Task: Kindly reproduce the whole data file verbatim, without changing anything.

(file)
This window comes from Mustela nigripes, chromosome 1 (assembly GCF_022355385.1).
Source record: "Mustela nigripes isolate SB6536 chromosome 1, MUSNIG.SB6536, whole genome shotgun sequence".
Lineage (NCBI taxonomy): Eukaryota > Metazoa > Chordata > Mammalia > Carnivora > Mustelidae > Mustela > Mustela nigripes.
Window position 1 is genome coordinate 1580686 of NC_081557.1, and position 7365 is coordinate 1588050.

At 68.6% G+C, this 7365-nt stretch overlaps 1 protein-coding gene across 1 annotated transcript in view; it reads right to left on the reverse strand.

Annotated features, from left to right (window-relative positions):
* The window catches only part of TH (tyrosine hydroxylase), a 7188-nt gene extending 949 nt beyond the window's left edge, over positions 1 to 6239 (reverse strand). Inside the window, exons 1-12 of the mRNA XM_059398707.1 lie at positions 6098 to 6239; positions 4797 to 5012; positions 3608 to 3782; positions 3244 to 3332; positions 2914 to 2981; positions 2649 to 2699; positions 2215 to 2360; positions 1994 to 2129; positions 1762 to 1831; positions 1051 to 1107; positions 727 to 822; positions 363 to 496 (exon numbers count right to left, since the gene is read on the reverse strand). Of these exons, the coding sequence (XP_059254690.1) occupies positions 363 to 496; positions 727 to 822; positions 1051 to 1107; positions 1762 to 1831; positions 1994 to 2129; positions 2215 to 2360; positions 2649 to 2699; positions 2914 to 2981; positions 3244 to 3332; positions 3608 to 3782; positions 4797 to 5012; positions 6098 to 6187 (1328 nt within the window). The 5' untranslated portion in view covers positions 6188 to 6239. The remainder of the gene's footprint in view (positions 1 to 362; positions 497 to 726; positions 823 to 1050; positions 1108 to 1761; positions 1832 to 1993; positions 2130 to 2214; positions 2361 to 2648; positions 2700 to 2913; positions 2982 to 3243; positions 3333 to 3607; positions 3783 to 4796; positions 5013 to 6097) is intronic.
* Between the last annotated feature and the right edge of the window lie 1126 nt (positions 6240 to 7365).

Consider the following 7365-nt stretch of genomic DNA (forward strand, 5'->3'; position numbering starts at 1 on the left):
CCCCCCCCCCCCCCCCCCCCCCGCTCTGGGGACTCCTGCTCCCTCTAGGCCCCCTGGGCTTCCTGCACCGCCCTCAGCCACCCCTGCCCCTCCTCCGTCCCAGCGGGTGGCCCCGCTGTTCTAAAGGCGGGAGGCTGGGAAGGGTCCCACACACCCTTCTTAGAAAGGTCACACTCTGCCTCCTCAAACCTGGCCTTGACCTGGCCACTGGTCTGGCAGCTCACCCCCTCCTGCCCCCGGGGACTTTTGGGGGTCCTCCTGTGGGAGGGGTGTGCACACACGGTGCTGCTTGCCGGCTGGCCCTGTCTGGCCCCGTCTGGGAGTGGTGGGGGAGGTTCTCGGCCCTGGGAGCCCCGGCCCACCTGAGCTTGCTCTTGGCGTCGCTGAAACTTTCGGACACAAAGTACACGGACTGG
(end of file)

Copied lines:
This window comes from Mustela nigripes, chromosome 1 (assembly GCF_022355385.1).
Source record: "Mustela nigripes isolate SB6536 chromosome 1, MUSNIG.SB6536, whole genome shotgun sequence".
Lineage (NCBI taxonomy): Eukaryota > Metazoa > Chordata > Mammalia > Carnivora > Mustelidae > Mustela > Mustela nigripes.
Window position 1 is genome coordinate 1580686 of NC_081557.1, and position 7365 is coordinate 1588050.

At 68.6% G+C, this 7365-nt stretch overlaps 1 protein-coding gene across 1 annotated transcript in view; it reads right to left on the reverse strand.

Annotated features, from left to right (window-relative positions):
* The window catches only part of TH (tyrosine hydroxylase), a 7188-nt gene extending 949 nt beyond the window's left edge, over positions 1 to 6239 (reverse strand). Inside the window, exons 1-12 of the mRNA XM_059398707.1 lie at positions 6098 to 6239; positions 4797 to 5012; positions 3608 to 3782; positions 3244 to 3332; positions 2914 to 2981; positions 2649 to 2699; positions 2215 to 2360; positions 1994 to 2129; positions 1762 to 1831; positions 1051 to 1107; positions 727 to 822; positions 363 to 496 (exon numbers count right to left, since the gene is read on the reverse strand). Of these exons, the coding sequence (XP_059254690.1) occupies positions 363 to 496; positions 727 to 822; positions 1051 to 1107; positions 1762 to 1831; positions 1994 to 2129; positions 2215 to 2360; positions 2649 to 2699; positions 2914 to 2981; positions 3244 to 3332; positions 3608 to 3782; positions 4797 to 5012; positions 6098 to 6187 (1328 nt within the window). The 5' untranslated portion in view covers positions 6188 to 6239. The remainder of the gene's footprint in view (positions 1 to 362; positions 497 to 726; positions 823 to 1050; positions 1108 to 1761; positions 1832 to 1993; positions 2130 to 2214; positions 2361 to 2648; positions 2700 to 2913; positions 2982 to 3243; positions 3333 to 3607; positions 3783 to 4796; positions 5013 to 6097) is intronic.
* Between the last annotated feature and the right edge of the window lie 1126 nt (positions 6240 to 7365).

Consider the following 7365-nt stretch of genomic DNA (forward strand, 5'->3'; position numbering starts at 1 on the left):
CCCCCCCCCCCCCCCCCCCCCCGCTCTGGGGACTCCTGCTCCCTCTAGGCCCCCTGGGCTTCCTGCACCGCCCTCAGCCACCCCTGCCCCTCCTCCGTCCCAGCGGGTGGCCCCGCTGTTCTAAAGGCGGGAGGCTGGGAAGGGTCCCACACACCCTTCTTAGAAAGGTCACACTCTGCCTCCTCAAACCTGGCCTTGACCTGGCCACTGGTCTGGCAGCTCACCCCCTCCTGCCCCCGGGGACTTTTGGGGGTCCTCCTGTGGGAGGGGTGTGCACACACGGTGCTGCTTGCCGGCTGGCCCTGTCTGGCCCCGTCTGGGAGTGGTGGGGGAGGTTCTCGGCCCTGGGAGCCCCGGCCCACCTGAGCTTGCTCTTGGCGTCGCTGAAACTTTCGGACACAAAGTACACGGACTGG